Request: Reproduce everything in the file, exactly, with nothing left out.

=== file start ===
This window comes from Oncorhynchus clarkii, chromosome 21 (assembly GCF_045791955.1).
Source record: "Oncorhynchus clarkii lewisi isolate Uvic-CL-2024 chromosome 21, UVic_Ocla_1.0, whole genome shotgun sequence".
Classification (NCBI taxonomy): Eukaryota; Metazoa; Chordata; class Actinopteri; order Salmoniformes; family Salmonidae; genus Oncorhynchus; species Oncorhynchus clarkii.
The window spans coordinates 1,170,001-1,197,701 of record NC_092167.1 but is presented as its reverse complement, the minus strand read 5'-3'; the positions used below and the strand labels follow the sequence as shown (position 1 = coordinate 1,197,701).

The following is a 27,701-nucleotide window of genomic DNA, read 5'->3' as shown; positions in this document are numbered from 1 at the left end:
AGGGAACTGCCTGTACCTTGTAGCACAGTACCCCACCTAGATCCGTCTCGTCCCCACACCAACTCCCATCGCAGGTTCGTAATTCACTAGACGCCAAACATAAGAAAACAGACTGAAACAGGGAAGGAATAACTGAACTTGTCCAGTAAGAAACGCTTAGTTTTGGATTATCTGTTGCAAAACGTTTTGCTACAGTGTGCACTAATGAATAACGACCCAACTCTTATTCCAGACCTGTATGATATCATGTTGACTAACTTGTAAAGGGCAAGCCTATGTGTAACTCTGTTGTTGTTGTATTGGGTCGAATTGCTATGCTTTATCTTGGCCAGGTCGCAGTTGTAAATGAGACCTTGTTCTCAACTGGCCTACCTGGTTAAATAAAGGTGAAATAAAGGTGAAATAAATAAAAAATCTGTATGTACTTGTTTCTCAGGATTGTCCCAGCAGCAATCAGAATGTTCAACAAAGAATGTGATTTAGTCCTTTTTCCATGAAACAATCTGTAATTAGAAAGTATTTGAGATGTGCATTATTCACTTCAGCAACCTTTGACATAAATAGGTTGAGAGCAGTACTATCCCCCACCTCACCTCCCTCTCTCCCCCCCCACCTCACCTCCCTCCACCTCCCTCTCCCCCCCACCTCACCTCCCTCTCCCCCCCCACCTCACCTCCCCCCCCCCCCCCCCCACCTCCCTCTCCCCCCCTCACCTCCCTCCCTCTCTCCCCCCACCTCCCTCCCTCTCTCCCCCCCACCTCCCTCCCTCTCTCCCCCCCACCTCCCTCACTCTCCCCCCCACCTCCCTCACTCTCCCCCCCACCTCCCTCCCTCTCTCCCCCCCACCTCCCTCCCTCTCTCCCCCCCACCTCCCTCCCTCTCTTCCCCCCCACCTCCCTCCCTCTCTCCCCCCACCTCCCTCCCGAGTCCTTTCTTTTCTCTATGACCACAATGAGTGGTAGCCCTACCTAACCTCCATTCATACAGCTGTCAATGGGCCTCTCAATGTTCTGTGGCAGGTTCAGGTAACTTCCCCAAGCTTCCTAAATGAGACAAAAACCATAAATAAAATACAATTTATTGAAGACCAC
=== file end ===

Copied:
This window comes from Oncorhynchus clarkii, chromosome 21 (assembly GCF_045791955.1).
Source record: "Oncorhynchus clarkii lewisi isolate Uvic-CL-2024 chromosome 21, UVic_Ocla_1.0, whole genome shotgun sequence".
Classification (NCBI taxonomy): Eukaryota; Metazoa; Chordata; class Actinopteri; order Salmoniformes; family Salmonidae; genus Oncorhynchus; species Oncorhynchus clarkii.
The window spans coordinates 1,170,001-1,197,701 of record NC_092167.1 but is presented as its reverse complement, the minus strand read 5'-3'; the positions used below and the strand labels follow the sequence as shown (position 1 = coordinate 1,197,701).

The following is a 27,701-nucleotide window of genomic DNA, read 5'->3' as shown; positions in this document are numbered from 1 at the left end:
AGGGAACTGCCTGTACCTTGTAGCACAGTACCCCACCTAGATCCGTCTCGTCCCCACACCAACTCCCATCGCAGGTTCGTAATTCACTAGACGCCAAACATAAGAAAACAGACTGAAACAGGGAAGGAATAACTGAACTTGTCCAGTAAGAAACGCTTAGTTTTGGATTATCTGTTGCAAAACGTTTTGCTACAGTGTGCACTAATGAATAACGACCCAACTCTTATTCCAGACCTGTATGATATCATGTTGACTAACTTGTAAAGGGCAAGCCTATGTGTAACTCTGTTGTTGTTGTATTGGGTCGAATTGCTATGCTTTATCTTGGCCAGGTCGCAGTTGTAAATGAGACCTTGTTCTCAACTGGCCTACCTGGTTAAATAAAGGTGAAATAAAGGTGAAATAAATAAAAAATCTGTATGTACTTGTTTCTCAGGATTGTCCCAGCAGCAATCAGAATGTTCAACAAAGAATGTGATTTAGTCCTTTTTCCATGAAACAATCTGTAATTAGAAAGTATTTGAGATGTGCATTATTCACTTCAGCAACCTTTGACATAAATAGGTTGAGAGCAGTACTATCCCCCACCTCACCTCCCTCTCTCCCCCCCCACCTCACCTCCCTCCACCTCCCTCTCCCCCCCACCTCACCTCCCTCTCCCCCCCCACCTCACCTCCCCCCCCCCCCCCCCCACCTCCCTCTCCCCCCCTCACCTCCCTCCCTCTCTCCCCCCACCTCCCTCCCTCTCTCCCCCCCACCTCCCTCCCTCTCTCCCCCCCACCTCCCTCACTCTCCCCCCCACCTCCCTCACTCTCCCCCCCACCTCCCTCCCTCTCTCCCCCCCACCTCCCTCCCTCTCTCCCCCCCACCTCCCTCCCTCTCTTCCCCCCCACCTCCCTCCCTCTCTCCCCCCACCTCCCTCCCGAGTCCTTTCTTTTCTCTATGACCACAATGAGTGGTAGCCCTACCTAACCTCCATTCATACAGCTGTCAATGGGCCTCTCAATGTTCTGTGGCAGGTTCAGGTAACTTCCCCAAGCTTCCTAAATGAGACAAAAACCATAAATAAAATACAATTTATTGAAGACCAC